Why Do We So Love A Good Argument?

Should it stay open or should it close? Or is the question, where do we gather today, anyway?
Should it stay open or should it close? Or is the question, where do we gather today, anyway?

Amid this debate over whether to shutter the Jewish Community Center in Oak Park, Michigan, a side conversation has sprung up. On Monday night, 800 people turned out for a town hall meeting. Doors were locked and further comers turned away due to fire  hazard. So last night, another meeting was held to hear what everyone has to say on the matter.

One question: where were all these people in the decades of the Center’s existence?

Are they paying members? Do they use the Center? Or do they merely like the idea of its presence, what it symbolizes, what it represents?

And so the side conversation spins, about how everyone shows up when there is a threat or a fight and they want to throw their support in the ring.

argument5Right so. Everyone loves a good argument. Introduce a hot issue, and we’ll clamp on, associating with it our own meanings and meanderings, our own memories and yearnings.

Yesterday’s blog has been passed around and commented on. I’ve had phone calls lauding me on a balanced perspective. I’m utterly flattered. Really. I just wonder why it takes a hot issue and an imminent closing of a communal institution to rouse the masses.

You see, in most of our daily goings-on, we keep to ourselves. We shuffle along in our cars, chugging heat in to keep warm. We rise early to make lunches and get children off to school. We spend our days working. Perhaps there’s time for a yoga class.

And as the sun falls below the horizon line, we return to our homes, crank up the heat, and gather for a dinner meal, shower the kids, make sure homework is completed, and fall into bed exhausted.

conversation-529x396Where in there is time for a conversation? Let alone, a searching one?

Most conversations are quick and efficient. How are you, what’s new, let’s make plans.

Some of us don’t even have time to make plans, really. So we whip off a text to show we’re thinking of the other person but to fend off any notion of actually spending real time together, let alone a soul-level deep and involved conversation.

Perhaps on the weekend we get together with friends or other couples. We might have a dinner party to linger at, or a glass of wine beside the fireplace. And then the weekend ends and it’s another whirlwind week.

Life goes on like this, week in and week out, and we scarcely notice what matters and what holds meaning around us. Certainly not in the form of a community center.

We don’t ponder the idea that perhaps our shrinking community, which we lament and acknowledge, doesn’t need all these big buildings but we don’t make any time to wonder over what that means, let alone discuss it in practical and logistical terms.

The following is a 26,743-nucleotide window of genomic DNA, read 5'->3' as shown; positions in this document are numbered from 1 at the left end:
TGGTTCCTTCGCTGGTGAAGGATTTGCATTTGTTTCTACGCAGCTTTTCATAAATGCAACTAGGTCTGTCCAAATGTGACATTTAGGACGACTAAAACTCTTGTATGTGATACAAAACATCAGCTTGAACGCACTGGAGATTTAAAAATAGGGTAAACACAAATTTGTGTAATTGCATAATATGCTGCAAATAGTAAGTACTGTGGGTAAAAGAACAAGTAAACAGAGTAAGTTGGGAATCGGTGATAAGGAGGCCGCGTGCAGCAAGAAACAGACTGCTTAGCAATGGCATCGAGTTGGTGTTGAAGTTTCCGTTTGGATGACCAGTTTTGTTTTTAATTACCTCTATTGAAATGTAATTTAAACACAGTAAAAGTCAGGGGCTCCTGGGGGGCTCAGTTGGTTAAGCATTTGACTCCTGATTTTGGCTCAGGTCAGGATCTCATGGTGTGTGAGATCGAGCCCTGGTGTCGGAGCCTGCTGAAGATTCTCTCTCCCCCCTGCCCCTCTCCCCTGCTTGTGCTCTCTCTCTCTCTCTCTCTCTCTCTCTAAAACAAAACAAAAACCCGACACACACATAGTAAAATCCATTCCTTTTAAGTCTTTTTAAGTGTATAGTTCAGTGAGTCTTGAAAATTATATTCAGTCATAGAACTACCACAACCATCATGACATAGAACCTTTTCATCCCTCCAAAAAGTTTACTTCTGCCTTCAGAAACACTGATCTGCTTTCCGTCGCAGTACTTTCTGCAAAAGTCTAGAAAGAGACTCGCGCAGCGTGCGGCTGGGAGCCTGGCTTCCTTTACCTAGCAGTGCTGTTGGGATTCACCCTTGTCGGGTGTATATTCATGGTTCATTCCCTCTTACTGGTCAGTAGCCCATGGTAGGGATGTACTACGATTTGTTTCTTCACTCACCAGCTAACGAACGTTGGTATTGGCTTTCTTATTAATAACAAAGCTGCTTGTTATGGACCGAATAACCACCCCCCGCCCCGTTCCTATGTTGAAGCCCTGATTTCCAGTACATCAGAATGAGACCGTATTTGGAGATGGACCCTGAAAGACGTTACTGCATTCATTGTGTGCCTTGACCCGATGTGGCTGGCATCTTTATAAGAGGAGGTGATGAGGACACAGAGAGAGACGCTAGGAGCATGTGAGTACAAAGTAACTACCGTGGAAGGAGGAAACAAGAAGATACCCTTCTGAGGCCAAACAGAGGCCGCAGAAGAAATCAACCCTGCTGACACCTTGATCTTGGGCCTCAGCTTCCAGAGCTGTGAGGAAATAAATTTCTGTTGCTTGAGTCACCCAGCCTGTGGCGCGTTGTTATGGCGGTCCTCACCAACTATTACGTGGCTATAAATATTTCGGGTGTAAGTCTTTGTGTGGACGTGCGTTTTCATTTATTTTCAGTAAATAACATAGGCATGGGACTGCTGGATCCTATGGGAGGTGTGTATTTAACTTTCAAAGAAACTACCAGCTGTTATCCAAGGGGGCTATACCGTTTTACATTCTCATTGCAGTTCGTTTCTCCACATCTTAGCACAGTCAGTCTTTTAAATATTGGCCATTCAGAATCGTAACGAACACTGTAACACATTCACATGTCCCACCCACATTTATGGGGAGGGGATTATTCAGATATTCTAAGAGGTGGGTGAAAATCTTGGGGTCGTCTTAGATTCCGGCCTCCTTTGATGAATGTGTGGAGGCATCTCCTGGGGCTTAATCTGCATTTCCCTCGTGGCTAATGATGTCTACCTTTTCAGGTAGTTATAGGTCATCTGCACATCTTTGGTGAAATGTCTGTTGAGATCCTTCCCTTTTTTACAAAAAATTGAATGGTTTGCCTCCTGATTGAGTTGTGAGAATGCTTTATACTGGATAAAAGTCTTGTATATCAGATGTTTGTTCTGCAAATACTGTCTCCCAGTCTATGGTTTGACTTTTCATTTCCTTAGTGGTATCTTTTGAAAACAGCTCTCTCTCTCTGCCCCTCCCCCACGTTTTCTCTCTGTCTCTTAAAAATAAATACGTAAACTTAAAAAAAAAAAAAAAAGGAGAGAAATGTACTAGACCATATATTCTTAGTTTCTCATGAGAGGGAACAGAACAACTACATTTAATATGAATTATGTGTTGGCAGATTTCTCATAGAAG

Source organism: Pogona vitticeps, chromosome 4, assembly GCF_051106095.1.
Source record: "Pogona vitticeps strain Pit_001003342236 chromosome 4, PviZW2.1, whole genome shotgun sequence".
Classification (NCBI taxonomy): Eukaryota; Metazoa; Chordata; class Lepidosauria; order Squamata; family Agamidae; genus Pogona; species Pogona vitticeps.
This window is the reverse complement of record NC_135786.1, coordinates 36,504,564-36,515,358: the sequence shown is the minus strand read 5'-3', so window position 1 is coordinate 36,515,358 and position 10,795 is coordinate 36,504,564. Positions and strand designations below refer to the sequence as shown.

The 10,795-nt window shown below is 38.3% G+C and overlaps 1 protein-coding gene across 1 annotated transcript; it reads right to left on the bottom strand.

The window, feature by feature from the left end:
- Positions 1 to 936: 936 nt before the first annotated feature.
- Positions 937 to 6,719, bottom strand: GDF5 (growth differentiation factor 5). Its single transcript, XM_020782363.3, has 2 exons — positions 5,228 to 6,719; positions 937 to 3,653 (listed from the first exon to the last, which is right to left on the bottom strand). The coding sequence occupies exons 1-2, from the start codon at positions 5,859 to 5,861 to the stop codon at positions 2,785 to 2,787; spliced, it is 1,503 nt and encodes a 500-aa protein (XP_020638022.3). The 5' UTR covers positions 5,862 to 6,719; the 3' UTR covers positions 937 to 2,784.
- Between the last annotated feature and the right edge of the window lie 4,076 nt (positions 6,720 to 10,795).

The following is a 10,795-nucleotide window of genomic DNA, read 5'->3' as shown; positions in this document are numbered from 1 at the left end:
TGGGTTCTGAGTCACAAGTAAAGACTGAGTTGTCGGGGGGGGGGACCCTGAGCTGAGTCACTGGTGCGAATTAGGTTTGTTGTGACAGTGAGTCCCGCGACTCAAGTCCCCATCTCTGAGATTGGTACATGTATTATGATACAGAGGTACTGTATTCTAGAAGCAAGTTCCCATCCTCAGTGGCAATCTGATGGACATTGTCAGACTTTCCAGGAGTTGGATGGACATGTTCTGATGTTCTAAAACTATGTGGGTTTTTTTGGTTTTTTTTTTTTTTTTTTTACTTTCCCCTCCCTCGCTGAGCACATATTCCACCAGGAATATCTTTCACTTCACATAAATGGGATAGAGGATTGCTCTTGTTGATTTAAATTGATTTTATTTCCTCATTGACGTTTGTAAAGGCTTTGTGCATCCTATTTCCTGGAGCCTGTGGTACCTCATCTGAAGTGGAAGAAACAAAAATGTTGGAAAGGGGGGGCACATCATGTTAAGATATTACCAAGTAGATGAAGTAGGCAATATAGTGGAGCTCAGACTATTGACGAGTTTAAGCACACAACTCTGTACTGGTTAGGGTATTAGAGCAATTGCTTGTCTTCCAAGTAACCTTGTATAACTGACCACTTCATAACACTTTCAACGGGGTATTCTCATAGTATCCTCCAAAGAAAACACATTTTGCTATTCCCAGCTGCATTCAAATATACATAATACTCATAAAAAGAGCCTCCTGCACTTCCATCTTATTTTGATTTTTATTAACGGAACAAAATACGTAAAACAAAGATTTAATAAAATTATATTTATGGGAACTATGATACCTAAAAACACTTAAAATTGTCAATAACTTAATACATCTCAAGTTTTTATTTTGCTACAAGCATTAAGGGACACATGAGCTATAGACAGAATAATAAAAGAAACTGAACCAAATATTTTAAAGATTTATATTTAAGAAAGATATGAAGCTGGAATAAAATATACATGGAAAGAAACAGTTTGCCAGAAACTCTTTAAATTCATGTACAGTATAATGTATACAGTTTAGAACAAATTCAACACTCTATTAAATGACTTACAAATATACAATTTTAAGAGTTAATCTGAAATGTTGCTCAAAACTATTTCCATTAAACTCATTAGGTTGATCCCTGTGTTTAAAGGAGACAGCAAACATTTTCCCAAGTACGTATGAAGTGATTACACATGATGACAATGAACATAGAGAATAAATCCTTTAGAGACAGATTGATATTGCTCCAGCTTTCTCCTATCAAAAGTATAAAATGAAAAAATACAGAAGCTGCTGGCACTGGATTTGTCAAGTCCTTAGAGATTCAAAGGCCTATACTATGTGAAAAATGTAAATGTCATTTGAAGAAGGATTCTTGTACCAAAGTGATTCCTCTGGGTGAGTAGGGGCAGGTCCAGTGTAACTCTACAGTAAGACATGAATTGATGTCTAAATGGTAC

This is the inside of one of my city's most beautiful synagogues, Shaarey Zedek.
This is the inside of one of my city’s most beautiful synagogues, Shaarey Zedek.

It would be sad to see these magnificent synagogues close, but as we see at weekly services, there are more vacant seats than full ones.

Isn’t that something worth pondering, discussing, planning about?

It would be awful to lack community gather spaces. But if we don’t gather there on a regular basis, why do we have them?

These are BIG questions with answers not readily within reach. I know. It’s easy to ASK, much harder to RESOLVE.

I’m typing in all caps because these are IMPORTANT ISSUES. Important. Issues.

It’s exciting and easy to plan for a community’s growth. It’s frightening and difficult to plan for its shrinking.

I don’t know how many Jews live in metro Detroit, but I know it’s a shadow of a number compared to when I was growing up.

Ours is a country in constant flux. The United States was built on the idea of the free flow of peoples across our borders to a place of freedom they could call home. Inevitably, we all assimilate into the masses called Americans.

Connect with our roots or throw them off and assimilate? The eternal question.
Connect with our roots or throw them off and assimilate? The eternal question.

Some of us continue to identify with our roots. I do. I proudly do.

Some let it go, trading Jewish or Hungarian or Croat for American. When you don’t wear it on your skin, it’s easy to do.

I realize that some generations down the road will likely reclaim it with fierceness, as we are now. My grandfather’s goal as a first-generation American was to assimilate and fit in. My goal is to connect to my long lineage and proudly live my heritage on my sleeve.

We ebb and flow with the generations. And our communities must respond.

I’m so glad to see so many people come out for these town hall meetings. I wish we could gather en masse like this more often. For less important matters. Just to be connected to one another.

After all, isn’t that the main purpose of a community center or a house of worship anyway?

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